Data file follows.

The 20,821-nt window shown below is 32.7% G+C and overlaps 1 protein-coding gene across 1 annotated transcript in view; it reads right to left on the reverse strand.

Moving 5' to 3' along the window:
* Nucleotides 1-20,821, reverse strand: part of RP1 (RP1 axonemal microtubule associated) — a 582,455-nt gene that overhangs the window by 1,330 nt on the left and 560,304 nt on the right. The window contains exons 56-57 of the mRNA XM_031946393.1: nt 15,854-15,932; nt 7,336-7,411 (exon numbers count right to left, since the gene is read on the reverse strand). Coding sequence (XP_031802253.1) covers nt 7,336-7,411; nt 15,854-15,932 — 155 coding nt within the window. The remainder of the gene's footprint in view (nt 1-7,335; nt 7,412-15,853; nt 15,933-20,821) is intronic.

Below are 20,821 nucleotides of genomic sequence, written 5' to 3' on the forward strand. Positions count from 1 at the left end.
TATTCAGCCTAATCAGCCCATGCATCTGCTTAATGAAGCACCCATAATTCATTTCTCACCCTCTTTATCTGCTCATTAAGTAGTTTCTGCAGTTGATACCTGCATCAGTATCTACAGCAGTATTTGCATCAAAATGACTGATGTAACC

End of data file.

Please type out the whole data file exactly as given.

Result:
The 20,821-nt window shown below is 32.7% G+C and overlaps 1 protein-coding gene across 1 annotated transcript in view; it reads right to left on the reverse strand.

Moving 5' to 3' along the window:
* Nucleotides 1-20,821, reverse strand: part of RP1 (RP1 axonemal microtubule associated) — a 582,455-nt gene that overhangs the window by 1,330 nt on the left and 560,304 nt on the right. The window contains exons 56-57 of the mRNA XM_031946393.1: nt 15,854-15,932; nt 7,336-7,411 (exon numbers count right to left, since the gene is read on the reverse strand). Coding sequence (XP_031802253.1) covers nt 7,336-7,411; nt 15,854-15,932 — 155 coding nt within the window. The remainder of the gene's footprint in view (nt 1-7,335; nt 7,412-15,853; nt 15,933-20,821) is intronic.

Below are 20,821 nucleotides of genomic sequence, written 5' to 3' on the forward strand. Positions count from 1 at the left end.
TATTCAGCCTAATCAGCCCATGCATCTGCTTAATGAAGCACCCATAATTCATTTCTCACCCTCTTTATCTGCTCATTAAGTAGTTTCTGCAGTTGATACCTGCATCAGTATCTACAGCAGTATTTGCATCAAAATGACTGATGTAACC